The major differentiation relating an official penalty charge issued by the establishment and a parking charge issued by a private business is that there is naught in criminal law to support a penalty or fine for parking on private land. Consequently they shouldn't be described as penalties or fines, even though lots of parking operators will label their notices a Parking Charge Notice, which handily also abbreviates to PCN (what a coincidence!).

In giving out a Parking Charge Notice, the parking operator is relying on the law of contract to make an application for costs. The quantity they ask for is to compensate for you breaching the contract you formed when you parked on the land in question. According to the CAB, this payment ought to be acceptable and in line with the loss suffered by the company, although extreme charges are common. This isn't a criminal matter despite any impression given to the contrary by the operator.

The operator has no right to salvage a parking charge from you without first taking you to court, so if you sense there has been a mistake and you shouldn't have been issued a ticket, you may want to dispute the charge with the parking company as soon as possible. You should ask them to give proof of their case against you. If you fail to reach an agreement with them, then, as with all civil matters, it is up to the parking company to prove their case in court, but it is advisable to seek advice from the CAB or a solicitor before things get to this phase. Take into account that the parking operator has to corroborate its case on the balance of probabilities.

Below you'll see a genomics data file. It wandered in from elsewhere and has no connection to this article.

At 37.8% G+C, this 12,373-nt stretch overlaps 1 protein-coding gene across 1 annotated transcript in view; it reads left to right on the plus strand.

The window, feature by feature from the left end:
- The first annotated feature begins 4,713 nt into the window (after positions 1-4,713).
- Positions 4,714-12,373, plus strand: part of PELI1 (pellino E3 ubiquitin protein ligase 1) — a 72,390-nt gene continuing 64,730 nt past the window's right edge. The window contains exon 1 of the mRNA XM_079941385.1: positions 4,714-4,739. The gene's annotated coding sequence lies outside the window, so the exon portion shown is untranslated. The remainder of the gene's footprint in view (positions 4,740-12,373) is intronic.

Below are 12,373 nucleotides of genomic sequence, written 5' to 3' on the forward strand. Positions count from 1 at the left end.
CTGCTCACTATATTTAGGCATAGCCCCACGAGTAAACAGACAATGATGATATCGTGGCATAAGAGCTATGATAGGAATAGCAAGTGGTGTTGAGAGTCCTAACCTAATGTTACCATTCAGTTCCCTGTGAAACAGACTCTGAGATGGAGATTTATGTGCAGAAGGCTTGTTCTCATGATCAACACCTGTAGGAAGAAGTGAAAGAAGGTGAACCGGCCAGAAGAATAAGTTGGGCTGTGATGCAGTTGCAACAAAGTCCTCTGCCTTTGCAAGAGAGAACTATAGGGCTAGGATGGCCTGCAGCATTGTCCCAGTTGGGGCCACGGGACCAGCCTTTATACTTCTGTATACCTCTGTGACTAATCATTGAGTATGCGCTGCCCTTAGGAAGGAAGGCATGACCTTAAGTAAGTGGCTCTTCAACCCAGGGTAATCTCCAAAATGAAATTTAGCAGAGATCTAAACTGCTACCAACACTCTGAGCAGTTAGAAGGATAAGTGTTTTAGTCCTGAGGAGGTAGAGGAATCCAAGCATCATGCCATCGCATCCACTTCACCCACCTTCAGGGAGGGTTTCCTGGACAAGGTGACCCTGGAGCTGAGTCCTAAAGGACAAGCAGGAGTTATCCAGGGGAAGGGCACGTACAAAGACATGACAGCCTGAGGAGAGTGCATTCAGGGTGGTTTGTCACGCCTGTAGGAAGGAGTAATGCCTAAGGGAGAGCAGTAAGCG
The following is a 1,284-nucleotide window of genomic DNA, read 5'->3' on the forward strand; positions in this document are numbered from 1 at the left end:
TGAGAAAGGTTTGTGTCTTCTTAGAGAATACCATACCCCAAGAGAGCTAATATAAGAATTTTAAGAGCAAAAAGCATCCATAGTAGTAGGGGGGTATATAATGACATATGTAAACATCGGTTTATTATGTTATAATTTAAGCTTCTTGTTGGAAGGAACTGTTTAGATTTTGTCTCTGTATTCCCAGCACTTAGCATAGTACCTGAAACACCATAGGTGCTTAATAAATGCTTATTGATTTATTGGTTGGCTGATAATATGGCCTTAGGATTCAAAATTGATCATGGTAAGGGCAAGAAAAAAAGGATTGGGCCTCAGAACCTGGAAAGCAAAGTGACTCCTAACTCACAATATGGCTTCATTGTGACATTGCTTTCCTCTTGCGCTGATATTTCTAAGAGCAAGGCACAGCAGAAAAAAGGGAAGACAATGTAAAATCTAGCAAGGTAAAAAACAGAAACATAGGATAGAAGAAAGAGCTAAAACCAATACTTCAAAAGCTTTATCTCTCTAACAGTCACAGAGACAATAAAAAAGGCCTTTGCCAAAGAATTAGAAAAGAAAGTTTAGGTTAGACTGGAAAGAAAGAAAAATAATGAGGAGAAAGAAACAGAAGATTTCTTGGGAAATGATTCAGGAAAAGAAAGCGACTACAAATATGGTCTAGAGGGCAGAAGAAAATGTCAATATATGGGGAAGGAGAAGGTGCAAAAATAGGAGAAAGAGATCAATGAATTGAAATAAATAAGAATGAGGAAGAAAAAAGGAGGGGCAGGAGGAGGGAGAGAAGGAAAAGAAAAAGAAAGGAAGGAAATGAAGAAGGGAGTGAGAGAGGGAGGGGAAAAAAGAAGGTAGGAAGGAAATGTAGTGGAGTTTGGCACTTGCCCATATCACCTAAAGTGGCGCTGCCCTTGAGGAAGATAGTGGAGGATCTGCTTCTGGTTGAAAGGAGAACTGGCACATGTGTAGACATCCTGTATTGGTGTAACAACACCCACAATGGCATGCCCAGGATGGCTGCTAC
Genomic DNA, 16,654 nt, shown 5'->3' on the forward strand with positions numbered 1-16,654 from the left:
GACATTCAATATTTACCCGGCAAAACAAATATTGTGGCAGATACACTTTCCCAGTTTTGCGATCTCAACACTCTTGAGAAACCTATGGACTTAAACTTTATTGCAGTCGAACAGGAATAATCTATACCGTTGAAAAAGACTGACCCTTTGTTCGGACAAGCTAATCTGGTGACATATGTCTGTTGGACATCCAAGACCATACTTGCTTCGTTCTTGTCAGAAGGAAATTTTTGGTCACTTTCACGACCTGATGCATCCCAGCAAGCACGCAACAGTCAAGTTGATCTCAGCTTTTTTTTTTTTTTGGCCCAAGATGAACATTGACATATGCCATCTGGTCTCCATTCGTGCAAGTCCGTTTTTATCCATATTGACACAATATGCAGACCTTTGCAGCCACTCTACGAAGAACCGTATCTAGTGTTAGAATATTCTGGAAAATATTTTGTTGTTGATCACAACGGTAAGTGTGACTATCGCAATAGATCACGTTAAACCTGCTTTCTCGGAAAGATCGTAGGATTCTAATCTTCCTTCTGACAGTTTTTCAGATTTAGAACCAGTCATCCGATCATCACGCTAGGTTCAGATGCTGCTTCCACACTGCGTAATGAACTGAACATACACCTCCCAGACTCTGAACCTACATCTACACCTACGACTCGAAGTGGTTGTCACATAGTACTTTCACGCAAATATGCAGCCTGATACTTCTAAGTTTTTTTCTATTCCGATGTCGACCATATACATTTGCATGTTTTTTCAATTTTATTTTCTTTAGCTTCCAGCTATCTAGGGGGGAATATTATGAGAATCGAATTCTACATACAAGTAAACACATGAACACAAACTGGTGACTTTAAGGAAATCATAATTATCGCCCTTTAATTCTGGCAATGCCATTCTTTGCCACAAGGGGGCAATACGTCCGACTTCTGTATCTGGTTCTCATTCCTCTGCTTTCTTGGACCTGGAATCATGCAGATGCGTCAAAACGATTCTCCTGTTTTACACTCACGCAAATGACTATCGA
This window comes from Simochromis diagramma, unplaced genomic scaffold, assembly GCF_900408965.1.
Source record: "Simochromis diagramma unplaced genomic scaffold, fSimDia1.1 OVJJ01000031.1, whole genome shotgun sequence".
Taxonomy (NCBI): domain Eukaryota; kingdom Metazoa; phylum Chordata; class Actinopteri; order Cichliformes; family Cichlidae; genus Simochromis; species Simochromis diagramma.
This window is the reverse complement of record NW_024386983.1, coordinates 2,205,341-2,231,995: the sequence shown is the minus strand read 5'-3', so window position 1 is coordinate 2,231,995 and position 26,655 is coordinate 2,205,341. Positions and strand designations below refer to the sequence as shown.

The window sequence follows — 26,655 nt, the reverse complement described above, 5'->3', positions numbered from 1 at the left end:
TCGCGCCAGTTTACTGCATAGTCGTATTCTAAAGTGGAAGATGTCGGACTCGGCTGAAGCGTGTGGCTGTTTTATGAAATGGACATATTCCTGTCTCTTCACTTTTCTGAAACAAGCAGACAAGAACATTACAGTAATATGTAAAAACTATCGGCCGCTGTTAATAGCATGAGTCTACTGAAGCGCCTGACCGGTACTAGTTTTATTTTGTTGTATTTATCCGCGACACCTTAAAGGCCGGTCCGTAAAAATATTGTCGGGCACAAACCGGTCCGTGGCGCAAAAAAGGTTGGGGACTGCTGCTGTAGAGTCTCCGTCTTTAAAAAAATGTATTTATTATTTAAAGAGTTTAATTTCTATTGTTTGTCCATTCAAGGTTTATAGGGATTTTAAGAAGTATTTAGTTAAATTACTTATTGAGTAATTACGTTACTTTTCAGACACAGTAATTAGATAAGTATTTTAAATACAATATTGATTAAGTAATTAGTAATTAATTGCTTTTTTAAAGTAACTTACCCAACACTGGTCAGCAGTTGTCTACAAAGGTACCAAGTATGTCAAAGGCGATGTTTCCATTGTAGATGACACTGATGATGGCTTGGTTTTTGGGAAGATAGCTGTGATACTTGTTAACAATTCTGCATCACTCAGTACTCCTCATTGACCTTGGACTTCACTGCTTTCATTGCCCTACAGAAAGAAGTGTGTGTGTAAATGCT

It is also important to note that, as things presently stand, the driver of the vehicle is the only person who can enter into a contract with the landlord. As a result if you weren't the person driving you may wish to inform the parking company of this right away. Just because you are the registered keeper of the car, you are under no legal obligation to impart the parking operator with any further information, as you would be with the police. In particular you do not have to identify the driver or supply his or her name and address.

Indeed if you are certain that you have not parked in contravention of the rules of the car park, you do not have to contact the parking company if you do not wish to do so as the obligation is on the parking company to confirm its case. However you should let them know that you contest the notice as if not, you can be expecting a sequence of letters from the company itself, debt collectors and solicitors, all warning of court action. However, the reality is that very few cases ever reach court because of the difficulties the private company has in proving its case. Consequently, the letters usually stop. Even if a case does reach court, the company may have trouble convincing a judge that the charge is fair.

The bottom line is it is going to be very hard for these companies to demonstrate you are a guilty party in this. In 99.99% of cases the best thing to do is rip up the ticket and throw it away. We would advise not to contact the company (as you are handing them your details) or waste your time and money consulting a solicitor. Most of these companies do not provide proper signage - in other words they are straightforward to miss when you are busy thinking of all the things you want to purchase.